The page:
The big kids, friends and family have gone home. The hospice nurse and CNA were in earlier. Jesse and Chris are upstairs playing video games and Kevin is sleeping. Dishes are done. What bothers me is the quiet.
I used to yearn for quiet.
When I was single and the kids were older and out with friends and boyfriends I had the house to myself. I’d just walk around to listen to the quiet. I heard things I never heard before while raising a big family in a busy household. I learned folding towels makes a sound. My knees crack. My dog would come even if made the quietest “CH” sound. And, if I wanted to, I could concentrate and walk as silent as a ninja.
But I’ve already appreciated quiet. So now it’s really strange.
I took a long nap with Kevin today. This is why I’m so glad he decided against the hospital bed (and thanks kids, for making this happen).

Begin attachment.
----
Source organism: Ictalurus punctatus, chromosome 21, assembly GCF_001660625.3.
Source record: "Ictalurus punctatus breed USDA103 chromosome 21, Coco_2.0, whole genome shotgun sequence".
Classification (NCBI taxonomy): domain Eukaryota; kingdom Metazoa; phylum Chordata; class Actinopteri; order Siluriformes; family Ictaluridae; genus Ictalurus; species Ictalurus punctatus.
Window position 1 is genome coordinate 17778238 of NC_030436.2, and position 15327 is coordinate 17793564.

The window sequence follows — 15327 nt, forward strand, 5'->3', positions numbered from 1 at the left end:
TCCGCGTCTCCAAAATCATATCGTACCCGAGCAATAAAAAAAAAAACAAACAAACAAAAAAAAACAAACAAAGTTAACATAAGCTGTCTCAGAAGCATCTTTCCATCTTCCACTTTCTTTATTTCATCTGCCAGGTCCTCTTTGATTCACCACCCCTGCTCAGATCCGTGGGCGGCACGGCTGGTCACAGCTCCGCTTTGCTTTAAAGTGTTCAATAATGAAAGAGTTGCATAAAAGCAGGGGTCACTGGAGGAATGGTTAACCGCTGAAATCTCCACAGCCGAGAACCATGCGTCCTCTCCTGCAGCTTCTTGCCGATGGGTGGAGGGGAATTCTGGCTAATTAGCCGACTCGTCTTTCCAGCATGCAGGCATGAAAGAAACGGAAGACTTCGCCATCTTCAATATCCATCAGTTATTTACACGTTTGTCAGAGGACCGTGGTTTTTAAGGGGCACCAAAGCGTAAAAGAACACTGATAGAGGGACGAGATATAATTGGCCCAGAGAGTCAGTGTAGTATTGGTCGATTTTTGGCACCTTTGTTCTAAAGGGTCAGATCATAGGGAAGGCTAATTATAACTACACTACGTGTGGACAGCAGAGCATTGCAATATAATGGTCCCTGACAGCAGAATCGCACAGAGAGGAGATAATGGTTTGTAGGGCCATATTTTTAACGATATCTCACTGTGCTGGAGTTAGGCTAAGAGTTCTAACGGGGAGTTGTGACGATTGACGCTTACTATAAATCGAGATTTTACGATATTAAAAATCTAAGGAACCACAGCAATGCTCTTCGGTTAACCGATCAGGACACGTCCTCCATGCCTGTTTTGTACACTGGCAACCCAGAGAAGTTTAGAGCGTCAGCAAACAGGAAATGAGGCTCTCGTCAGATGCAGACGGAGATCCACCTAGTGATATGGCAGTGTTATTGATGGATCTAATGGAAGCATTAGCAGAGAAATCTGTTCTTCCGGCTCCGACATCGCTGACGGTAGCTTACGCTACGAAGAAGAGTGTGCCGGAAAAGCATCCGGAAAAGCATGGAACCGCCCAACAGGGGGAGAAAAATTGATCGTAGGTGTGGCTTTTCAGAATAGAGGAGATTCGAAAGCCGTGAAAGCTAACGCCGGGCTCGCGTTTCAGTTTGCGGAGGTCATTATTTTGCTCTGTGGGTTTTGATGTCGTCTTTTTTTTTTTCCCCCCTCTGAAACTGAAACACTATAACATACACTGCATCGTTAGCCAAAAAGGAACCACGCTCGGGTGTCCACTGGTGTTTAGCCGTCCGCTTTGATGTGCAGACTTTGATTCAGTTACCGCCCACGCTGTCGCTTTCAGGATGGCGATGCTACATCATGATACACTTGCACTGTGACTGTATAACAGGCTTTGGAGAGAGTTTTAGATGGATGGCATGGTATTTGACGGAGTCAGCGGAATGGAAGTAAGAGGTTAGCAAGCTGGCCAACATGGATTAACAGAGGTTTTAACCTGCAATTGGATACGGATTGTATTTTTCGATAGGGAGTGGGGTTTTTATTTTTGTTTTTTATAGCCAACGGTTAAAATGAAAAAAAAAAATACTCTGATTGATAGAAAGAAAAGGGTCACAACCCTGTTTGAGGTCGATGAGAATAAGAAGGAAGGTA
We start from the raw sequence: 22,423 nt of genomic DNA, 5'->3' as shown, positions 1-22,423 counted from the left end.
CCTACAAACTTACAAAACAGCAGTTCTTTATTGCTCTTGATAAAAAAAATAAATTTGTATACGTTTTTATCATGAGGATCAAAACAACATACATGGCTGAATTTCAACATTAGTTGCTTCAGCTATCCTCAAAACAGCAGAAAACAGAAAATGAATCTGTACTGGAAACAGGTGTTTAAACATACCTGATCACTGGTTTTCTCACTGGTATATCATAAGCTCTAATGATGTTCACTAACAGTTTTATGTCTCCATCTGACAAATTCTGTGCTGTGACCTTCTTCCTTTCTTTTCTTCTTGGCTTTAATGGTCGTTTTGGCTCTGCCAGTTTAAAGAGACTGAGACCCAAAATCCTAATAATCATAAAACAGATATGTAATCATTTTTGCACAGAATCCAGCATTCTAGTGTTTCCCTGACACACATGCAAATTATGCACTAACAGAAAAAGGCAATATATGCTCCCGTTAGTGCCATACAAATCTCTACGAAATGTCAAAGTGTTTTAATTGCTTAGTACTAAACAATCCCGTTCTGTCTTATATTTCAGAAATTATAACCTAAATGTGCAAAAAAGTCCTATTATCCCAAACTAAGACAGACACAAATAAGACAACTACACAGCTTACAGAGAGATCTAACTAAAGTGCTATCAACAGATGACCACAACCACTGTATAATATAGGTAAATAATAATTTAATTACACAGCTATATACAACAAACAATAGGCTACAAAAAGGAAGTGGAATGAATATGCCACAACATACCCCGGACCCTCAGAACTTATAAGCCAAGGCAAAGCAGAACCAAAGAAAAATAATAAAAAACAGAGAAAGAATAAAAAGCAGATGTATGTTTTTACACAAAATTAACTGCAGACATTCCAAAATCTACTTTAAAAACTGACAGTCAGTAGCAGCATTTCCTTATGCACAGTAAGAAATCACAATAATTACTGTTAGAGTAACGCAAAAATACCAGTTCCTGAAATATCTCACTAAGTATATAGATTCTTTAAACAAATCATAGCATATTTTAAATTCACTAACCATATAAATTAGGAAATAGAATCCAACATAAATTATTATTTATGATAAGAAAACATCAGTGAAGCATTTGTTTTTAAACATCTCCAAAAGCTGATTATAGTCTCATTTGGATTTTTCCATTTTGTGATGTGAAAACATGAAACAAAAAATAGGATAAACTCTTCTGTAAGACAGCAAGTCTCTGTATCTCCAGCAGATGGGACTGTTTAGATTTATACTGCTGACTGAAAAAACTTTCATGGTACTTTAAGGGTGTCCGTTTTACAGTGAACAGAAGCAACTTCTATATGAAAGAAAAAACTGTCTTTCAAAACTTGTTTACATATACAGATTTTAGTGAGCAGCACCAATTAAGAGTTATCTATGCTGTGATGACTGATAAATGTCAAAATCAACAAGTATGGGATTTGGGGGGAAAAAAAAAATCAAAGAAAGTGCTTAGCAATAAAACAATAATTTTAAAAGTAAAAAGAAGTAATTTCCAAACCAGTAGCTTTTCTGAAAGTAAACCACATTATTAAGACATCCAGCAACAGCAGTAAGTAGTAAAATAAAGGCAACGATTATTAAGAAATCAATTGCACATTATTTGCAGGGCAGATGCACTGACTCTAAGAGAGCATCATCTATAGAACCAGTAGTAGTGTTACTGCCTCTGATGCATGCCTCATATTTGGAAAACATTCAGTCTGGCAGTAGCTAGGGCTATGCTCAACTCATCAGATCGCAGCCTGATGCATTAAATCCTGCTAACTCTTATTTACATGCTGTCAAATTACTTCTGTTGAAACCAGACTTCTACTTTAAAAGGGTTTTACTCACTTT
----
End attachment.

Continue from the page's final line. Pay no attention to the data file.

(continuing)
We had a day-long, summer rain with gentle thunder. Just enough to make you want to crawl under a blanket and read until hypnotic sleep takes over. Even our guests were fighting to keep their eyes open.
I was polite, but anxious for them to leave so I could indulge in mine and Kevin’s favorite pastime: napping. This is the only part of our lives that bears any resemblance to normal. When napping we both pretend things are like they were only a few weeks ago.
Waking up isn’t so much of a shock anymore. But it is a disappointment. I lay around cords and tubes and must be very careful not to touch Kevin’s right leg or arm, which are very sore from immobility. I’m angry at whoever or whatever disturbs us and wakes us from our happy illusion, until I realize it’s back to work serving someone I love. It’s a kind of precious pragmatism.
The kids are coping as well as can be expected.